Volume 647, March 2021
|Number of page(s)||15|
|Section||Interstellar and circumstellar matter|
|Published online||19 March 2021|
Exploring HNC and HCN line emission as probes of the protoplanetary disk temperature
Harvard-Smithsonian Center for Astrophysics,
60 Garden Street,
2 Kavli Institute for Astronomy and Astrophysics, Peking University, Beijing 100871, PR China
3 Leiden Observatory, Leiden University, Niels Bohrweg 2, 2333 CA Leiden, The Netherlands
4 Department of Astronomy, University of Michigan, 323 West Hall, 1085 S. University Avenue, Ann Arbor, MI 48109, USA
5 Max-Planck-Institut für Extraterrestrische Physik, Giessenbachstrasse 1, 85748 Garching, Germany
6 European Southern Observatory, Karl-Schwarzschild-Str. 2, 85748 Garching bei München, Germany
7 Institute of Astronomy, University of Cambridge, Madingley Road, Cambridge CB3 0HA, UK
8 Instituto de Astrofísica, Pontfíficia Universidad Católica de Chile, Av. Vicuña Mackenna 4860, 7820436 Macul, Santiago, Chile
Accepted: 2 February 2021
Context. The distributions and abundances of molecules in protoplanetary disks are powerful tracers of the physical and chemical disk structures. The abundance ratios of HCN and its isomer HNC are known to be sensitive to gas temperature. Their line ratios might therefore offer a unique opportunity to probe the properties of the emitting gas.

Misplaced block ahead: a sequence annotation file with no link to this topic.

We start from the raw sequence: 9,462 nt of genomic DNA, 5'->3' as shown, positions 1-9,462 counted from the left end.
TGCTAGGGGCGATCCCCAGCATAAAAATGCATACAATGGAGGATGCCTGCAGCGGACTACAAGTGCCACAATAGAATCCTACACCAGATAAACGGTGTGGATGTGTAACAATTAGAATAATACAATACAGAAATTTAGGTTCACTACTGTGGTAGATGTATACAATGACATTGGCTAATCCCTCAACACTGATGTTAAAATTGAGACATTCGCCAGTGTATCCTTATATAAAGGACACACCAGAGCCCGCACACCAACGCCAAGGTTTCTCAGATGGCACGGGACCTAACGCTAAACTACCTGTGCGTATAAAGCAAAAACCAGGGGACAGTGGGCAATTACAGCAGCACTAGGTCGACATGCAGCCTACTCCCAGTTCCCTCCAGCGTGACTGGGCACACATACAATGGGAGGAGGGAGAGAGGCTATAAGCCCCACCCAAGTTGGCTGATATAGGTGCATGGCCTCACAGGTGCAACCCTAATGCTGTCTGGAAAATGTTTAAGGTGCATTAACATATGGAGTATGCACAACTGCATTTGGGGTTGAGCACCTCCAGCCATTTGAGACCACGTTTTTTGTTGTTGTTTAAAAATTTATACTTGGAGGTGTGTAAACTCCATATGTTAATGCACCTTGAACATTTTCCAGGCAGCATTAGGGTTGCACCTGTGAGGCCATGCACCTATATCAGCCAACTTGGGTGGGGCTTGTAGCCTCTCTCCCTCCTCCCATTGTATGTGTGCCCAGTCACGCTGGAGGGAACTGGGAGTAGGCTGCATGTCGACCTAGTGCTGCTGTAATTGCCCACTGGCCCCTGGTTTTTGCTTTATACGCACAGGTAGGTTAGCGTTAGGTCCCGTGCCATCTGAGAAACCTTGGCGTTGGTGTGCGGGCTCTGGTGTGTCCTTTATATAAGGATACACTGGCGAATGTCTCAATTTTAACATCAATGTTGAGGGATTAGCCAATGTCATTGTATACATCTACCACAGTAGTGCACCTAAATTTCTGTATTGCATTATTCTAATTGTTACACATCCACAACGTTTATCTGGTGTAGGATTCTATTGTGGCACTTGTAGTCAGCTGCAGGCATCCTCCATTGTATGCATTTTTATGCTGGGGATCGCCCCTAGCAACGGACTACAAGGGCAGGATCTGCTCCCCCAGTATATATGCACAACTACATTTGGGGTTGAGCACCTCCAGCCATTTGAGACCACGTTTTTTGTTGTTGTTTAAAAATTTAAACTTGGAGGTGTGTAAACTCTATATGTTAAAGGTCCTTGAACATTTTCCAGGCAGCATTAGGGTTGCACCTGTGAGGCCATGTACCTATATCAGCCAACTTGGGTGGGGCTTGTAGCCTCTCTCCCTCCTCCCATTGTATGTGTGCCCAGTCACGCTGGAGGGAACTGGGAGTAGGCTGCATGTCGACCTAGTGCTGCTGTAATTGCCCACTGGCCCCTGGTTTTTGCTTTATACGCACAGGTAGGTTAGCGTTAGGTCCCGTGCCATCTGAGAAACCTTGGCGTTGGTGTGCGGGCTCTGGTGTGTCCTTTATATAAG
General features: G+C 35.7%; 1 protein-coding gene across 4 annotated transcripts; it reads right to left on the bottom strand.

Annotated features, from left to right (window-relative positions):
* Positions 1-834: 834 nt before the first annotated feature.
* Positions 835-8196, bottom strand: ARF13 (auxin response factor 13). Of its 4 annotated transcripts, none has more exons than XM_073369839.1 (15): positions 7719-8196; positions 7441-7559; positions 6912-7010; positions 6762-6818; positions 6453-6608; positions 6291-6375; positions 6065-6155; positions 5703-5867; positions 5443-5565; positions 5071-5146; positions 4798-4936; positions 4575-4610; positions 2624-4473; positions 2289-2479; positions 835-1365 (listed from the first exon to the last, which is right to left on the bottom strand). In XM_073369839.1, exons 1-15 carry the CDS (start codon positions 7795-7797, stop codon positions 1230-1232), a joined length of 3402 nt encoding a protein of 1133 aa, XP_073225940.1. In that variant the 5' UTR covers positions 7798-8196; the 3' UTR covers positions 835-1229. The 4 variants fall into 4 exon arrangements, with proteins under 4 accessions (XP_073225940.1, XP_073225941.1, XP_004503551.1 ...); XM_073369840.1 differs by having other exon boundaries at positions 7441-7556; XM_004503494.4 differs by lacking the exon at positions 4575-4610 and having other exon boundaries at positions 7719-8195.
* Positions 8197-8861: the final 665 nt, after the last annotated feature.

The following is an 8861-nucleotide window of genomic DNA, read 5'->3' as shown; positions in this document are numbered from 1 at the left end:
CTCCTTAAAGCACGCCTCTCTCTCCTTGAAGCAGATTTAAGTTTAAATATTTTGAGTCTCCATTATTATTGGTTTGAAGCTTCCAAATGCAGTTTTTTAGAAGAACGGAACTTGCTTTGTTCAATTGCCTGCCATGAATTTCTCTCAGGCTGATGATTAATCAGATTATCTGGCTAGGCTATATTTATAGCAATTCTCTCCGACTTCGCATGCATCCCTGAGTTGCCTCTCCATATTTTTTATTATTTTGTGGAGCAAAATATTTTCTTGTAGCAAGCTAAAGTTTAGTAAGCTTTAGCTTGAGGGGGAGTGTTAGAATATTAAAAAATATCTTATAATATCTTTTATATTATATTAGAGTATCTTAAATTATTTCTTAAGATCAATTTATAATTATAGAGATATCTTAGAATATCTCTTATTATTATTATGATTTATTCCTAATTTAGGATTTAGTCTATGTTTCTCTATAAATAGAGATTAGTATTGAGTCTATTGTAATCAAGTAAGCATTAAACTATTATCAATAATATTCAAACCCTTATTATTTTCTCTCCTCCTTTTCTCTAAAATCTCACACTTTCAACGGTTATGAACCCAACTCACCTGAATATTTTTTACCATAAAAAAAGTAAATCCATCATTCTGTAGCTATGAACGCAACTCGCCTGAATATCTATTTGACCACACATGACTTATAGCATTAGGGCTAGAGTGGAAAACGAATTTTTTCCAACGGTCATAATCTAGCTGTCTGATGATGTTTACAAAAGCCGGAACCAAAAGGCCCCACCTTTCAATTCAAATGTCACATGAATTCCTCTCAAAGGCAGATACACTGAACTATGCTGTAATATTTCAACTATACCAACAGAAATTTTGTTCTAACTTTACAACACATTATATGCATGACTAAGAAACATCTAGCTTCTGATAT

Aims. We investigate the HNC and HCN line emission in disks at (sub-)millimeter wavelengths and explore their potential utility for probing disk temperature and other disk properties.
Methods. Using the 2D thermochemical code DALI, we ran a set of disk models accounting for different stellar properties and radial and vertical disk structures, with an updated chemical network for the nitrogen chemistry. These modeling results were then compared with observations, including new observations obtained with the Atacama Large Millimeter/submillimeter Array (ALMA) of HNC J = 3−2 for the TW Hya disk and HNC J = 1−0 for 29 disks in Lupus.
Results. Similar to CN, HCN and HNC have brighter line emission in models with larger disk flaring angles and higher UV fluxes. HNC and HCN are predicted to be abundant in the warm surface layer and outer midplane region, which results in ring-shaped emission patterns. However, the precise emitting regions and emission morphology depend on the probed transition, as well as on other parameters such as C and O abundances. The modeled HNC-to-HCN line intensity ratio increases from <0.1 in the inner disk to up to 0.8 in the outer disk regions, which can be explained by efficient HNC destruction at high temperatures. Disk-integrated HNC line fluxes from current scarce observations and its radial distribution in the TW Hya disk are broadly consistent with our model predictions.
Conclusions. The HNC-to-HCN flux ratio robustly increases with radius (decreasing temperature), but its use as a chemical thermometer in disks is affected by other factors, including UV flux and C and O abundances. High-spatial resolution ALMA disk observations of HNC and HCN that can locate the emitting layers would have the great potential to constrain both the disk thermal and UV radiation structures, and also to verify our understanding of the nitrogen chemistry.
Key words: astrochemistry / protoplanetary disks / submillimeter: ISM
© ESO 2021
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